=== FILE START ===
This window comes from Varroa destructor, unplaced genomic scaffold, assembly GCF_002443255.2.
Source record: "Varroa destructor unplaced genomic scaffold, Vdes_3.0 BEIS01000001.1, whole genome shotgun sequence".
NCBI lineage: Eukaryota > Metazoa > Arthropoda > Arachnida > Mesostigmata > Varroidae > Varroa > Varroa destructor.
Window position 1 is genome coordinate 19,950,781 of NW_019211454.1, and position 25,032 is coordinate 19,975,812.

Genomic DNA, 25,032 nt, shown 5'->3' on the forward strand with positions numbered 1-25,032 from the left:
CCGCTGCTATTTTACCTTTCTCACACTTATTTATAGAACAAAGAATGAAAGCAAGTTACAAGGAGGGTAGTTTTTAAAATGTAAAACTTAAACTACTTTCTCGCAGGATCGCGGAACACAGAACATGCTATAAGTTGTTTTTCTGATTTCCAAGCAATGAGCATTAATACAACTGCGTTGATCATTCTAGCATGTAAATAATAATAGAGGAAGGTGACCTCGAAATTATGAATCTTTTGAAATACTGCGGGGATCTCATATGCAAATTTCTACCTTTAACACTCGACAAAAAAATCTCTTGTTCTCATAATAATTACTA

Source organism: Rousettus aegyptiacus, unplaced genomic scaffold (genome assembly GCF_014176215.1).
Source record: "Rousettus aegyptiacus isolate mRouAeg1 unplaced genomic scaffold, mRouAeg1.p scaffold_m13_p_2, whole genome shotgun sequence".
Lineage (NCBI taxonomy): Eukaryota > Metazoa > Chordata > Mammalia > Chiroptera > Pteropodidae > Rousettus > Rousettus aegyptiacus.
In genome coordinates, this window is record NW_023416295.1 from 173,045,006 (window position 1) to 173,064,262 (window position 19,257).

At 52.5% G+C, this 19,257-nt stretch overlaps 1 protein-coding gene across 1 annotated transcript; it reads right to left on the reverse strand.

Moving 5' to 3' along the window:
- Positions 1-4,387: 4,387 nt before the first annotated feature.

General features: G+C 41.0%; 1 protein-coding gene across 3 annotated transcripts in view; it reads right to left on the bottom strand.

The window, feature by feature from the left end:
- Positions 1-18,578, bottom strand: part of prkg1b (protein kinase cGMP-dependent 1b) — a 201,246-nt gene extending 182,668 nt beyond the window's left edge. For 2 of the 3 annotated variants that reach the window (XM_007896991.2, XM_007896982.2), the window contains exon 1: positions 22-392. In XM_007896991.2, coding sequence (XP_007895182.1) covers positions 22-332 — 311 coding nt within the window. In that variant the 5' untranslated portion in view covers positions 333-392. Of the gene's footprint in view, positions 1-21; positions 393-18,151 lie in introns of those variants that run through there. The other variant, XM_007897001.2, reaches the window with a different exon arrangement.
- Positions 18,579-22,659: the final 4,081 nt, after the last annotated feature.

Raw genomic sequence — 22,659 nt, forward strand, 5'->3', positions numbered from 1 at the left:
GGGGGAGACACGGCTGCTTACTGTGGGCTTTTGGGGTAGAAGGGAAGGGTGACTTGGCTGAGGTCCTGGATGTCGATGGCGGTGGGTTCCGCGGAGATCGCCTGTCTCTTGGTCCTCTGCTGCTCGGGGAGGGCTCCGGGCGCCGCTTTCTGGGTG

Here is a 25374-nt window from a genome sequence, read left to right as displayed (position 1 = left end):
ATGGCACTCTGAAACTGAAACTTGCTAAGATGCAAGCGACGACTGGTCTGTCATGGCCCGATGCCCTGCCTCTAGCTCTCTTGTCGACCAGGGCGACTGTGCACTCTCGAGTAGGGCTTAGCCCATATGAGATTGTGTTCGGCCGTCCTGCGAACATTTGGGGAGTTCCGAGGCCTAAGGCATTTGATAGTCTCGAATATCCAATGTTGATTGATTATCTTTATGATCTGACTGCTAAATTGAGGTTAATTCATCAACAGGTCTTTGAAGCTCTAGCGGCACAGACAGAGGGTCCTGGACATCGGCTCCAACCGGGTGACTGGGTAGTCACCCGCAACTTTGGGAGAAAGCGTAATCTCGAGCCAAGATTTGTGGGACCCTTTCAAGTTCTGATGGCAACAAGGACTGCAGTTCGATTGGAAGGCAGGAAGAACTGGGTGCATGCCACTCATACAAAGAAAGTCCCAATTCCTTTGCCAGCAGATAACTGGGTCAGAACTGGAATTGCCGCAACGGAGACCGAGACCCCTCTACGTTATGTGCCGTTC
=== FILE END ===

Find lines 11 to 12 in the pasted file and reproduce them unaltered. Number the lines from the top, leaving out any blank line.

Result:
At 52.5% G+C, this 19,257-nt stretch overlaps 1 protein-coding gene across 1 annotated transcript; it reads right to left on the reverse strand.

Moving 5' to 3' along the window: